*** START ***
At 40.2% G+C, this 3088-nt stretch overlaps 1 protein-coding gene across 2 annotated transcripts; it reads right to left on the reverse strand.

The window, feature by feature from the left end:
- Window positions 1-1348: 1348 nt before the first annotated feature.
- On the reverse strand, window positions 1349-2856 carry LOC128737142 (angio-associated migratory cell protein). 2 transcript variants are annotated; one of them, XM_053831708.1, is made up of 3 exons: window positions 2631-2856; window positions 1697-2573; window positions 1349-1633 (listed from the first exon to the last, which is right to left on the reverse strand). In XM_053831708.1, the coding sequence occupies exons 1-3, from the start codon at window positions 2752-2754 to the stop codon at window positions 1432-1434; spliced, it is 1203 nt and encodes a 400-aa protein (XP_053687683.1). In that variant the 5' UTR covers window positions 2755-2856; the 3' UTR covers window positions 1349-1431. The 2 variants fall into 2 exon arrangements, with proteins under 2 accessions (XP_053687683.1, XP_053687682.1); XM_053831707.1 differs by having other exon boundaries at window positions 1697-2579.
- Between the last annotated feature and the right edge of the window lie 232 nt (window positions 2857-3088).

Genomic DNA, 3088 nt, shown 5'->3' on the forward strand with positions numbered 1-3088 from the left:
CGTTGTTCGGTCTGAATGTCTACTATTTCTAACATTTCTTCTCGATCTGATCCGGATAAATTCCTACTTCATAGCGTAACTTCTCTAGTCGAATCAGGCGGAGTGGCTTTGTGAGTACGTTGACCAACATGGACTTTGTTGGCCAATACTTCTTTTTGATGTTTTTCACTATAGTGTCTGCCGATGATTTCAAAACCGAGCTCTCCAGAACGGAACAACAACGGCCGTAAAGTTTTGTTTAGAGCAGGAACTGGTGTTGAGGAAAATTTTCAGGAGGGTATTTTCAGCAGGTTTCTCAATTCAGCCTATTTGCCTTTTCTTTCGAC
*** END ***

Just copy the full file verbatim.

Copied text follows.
At 40.2% G+C, this 3088-nt stretch overlaps 1 protein-coding gene across 2 annotated transcripts; it reads right to left on the reverse strand.

The window, feature by feature from the left end:
- Window positions 1-1348: 1348 nt before the first annotated feature.
- On the reverse strand, window positions 1349-2856 carry LOC128737142 (angio-associated migratory cell protein). 2 transcript variants are annotated; one of them, XM_053831708.1, is made up of 3 exons: window positions 2631-2856; window positions 1697-2573; window positions 1349-1633 (listed from the first exon to the last, which is right to left on the reverse strand). In XM_053831708.1, the coding sequence occupies exons 1-3, from the start codon at window positions 2752-2754 to the stop codon at window positions 1432-1434; spliced, it is 1203 nt and encodes a 400-aa protein (XP_053687683.1). In that variant the 5' UTR covers window positions 2755-2856; the 3' UTR covers window positions 1349-1431. The 2 variants fall into 2 exon arrangements, with proteins under 2 accessions (XP_053687683.1, XP_053687682.1); XM_053831707.1 differs by having other exon boundaries at window positions 1697-2579.
- Between the last annotated feature and the right edge of the window lie 232 nt (window positions 2857-3088).

Genomic DNA, 3088 nt, shown 5'->3' on the forward strand with positions numbered 1-3088 from the left:
CGTTGTTCGGTCTGAATGTCTACTATTTCTAACATTTCTTCTCGATCTGATCCGGATAAATTCCTACTTCATAGCGTAACTTCTCTAGTCGAATCAGGCGGAGTGGCTTTGTGAGTACGTTGACCAACATGGACTTTGTTGGCCAATACTTCTTTTTGATGTTTTTCACTATAGTGTCTGCCGATGATTTCAAAACCGAGCTCTCCAGAACGGAACAACAACGGCCGTAAAGTTTTGTTTAGAGCAGGAACTGGTGTTGAGGAAAATTTTCAGGAGGGTATTTTCAGCAGGTTTCTCAATTCAGCCTATTTGCCTTTTCTTTCGAC